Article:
I don't really understand the point of the Fatman kit. The only advantage is that it lets you trim the shocktowers a little bit so maybe you can squeeze in a big block. But it's too expensive to compete with an MII conversion which does the same thing more effectively. I guess the fact that you don't need to weld anything is a plus but not a very big plus.
The Fox/SN95 front suspension is nothing to write home about from a performance perspective and doesn't offer a huge advantage over what our cars came with or what you could get from TCP/Global West/etc. I guess the rack and pinion steering box is an advantage, but again not big enough to make the rest of it worthwhile.
I've got tons of ideas, but no time, and even if I did I can't afford the R&D time to work out the bugs. I need my car to run. Unfortunately at this point, my car still needs a front end. I've been looking at various MII setups, but it can be confusing. I have the spindles, control arms and a rack, but the rest of the pieces can add up quickly. I've looked at 5 different manufactureres of MII front ends and have seen things done different ways for different reasons and haven't been able to make enough sense of it to figure out which way is better than another.
For Instance, one complete kit is really cheap at $1300, but it only has 9" brakes (everyone else offers 11"), no strut rods, sway bar, motor mounts or shock tower covers, but it does have strut rod eliminators which I don't think I'm a fan of. Or, I can buy an unfinished, tack welded crossmember for under $300 and make up the rest as I go. It seems like a good idea until you realize that just the steering column mods can cost up to $200.
I did end up donating my SN-95 spindles and brakes to this project, so at least they are getting good use.
I know about that one, along with Randall's rack, and there is also the Omni and Taurus rack as well as the Mustang Shack BMW rack which never saw the road (thankfully).
However, as I posted the other day, I am NOT a fan of the GM J-car racks. They just don't hold up. On my '88 Grand Am (bought new), I was on my 3rd rack by 100,000 miles. (as well as my 3rd battery, 4th alternator, umpteenth set of brakes, 3rd control module...)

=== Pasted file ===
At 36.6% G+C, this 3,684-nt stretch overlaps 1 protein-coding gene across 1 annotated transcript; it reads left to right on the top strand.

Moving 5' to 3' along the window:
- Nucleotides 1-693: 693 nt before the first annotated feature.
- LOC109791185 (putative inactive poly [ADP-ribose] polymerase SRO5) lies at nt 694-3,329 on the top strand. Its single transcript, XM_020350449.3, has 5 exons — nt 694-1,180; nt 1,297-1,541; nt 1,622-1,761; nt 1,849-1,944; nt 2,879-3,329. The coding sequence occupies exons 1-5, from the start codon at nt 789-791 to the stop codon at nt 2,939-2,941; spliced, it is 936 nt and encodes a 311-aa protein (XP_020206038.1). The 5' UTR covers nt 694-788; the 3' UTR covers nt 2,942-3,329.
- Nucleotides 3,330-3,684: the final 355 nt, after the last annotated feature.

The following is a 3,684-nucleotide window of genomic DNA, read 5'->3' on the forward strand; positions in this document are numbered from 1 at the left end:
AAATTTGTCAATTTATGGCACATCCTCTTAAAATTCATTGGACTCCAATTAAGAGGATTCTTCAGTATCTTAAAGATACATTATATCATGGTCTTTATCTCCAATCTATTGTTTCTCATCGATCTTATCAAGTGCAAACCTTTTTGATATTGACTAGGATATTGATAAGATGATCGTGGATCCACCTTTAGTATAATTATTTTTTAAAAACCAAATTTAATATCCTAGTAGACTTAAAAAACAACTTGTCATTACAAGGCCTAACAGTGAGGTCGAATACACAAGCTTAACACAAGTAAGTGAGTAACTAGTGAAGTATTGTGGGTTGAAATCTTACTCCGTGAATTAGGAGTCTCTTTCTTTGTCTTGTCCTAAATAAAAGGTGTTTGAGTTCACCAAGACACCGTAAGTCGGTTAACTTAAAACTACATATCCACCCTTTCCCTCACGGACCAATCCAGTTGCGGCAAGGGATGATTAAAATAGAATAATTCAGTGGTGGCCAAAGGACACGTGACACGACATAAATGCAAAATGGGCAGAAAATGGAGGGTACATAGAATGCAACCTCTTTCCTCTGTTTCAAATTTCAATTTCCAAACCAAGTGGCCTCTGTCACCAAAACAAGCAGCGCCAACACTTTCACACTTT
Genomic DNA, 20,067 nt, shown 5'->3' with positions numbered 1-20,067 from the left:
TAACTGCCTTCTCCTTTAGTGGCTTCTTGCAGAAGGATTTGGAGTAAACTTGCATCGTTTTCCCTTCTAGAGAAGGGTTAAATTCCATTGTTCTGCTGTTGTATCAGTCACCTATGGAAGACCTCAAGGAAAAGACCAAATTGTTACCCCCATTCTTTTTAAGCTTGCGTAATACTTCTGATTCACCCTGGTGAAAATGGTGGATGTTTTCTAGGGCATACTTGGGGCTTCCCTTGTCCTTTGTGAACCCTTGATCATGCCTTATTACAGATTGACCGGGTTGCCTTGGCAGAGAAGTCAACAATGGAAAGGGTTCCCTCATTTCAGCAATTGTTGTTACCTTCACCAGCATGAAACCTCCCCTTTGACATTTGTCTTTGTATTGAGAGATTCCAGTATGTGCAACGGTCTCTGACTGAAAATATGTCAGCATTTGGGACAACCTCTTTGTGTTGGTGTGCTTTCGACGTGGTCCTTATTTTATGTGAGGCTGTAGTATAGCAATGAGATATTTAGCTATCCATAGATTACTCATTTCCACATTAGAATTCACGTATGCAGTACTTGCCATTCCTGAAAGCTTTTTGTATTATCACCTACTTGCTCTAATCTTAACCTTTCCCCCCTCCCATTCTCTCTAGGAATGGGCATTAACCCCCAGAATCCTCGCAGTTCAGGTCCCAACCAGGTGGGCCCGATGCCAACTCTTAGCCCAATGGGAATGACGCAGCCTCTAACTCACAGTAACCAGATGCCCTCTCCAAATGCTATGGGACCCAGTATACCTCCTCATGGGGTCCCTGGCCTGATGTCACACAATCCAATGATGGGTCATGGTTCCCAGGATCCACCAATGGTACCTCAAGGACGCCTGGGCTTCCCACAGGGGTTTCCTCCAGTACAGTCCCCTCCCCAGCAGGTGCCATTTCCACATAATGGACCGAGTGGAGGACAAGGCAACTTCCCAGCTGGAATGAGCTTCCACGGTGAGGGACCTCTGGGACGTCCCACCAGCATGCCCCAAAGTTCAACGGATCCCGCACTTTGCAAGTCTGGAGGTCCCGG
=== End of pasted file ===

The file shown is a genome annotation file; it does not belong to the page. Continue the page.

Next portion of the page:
'Scuse me, this topic comes up often, and I say the same thing, to almost the same people.
The Fox body front suspenstion is at least current, and no doubt an engineering improvement over the Mustang II stuff.
I don't want to get into all this slip angle booge woogie, it's just better. The SCCA autocross times prove it. The Fox body cars are the most competeive. Enough said.
Nothing wrong wrong with the II's stuff, that's an improvement over the vintage Mustang stuff. If you are going to modernize, might as well go to the current stuff, No?
Pricing: as usual, as long as they make a pile of dough off of fewer units sold, they think it's good.
I agree, I personally dont care for Mustang II stuff, Ive used it on streetrods and its nothing special, just easy to adapt to varying applications. The fox body stuff might not be curtting edge, but I dont see many late model cobra owners complaining about how their cars handle. A mac strut is IMO much better than all but the very best aftermarket stuff available for our cars, and as an added bonus most any autoparts store will have what you need in the event of a problem. As far as cost goes, I dont care!! If I was worried about the cost I certainly would have picked a different hobby, nothings cheap when your hobby is automobiles.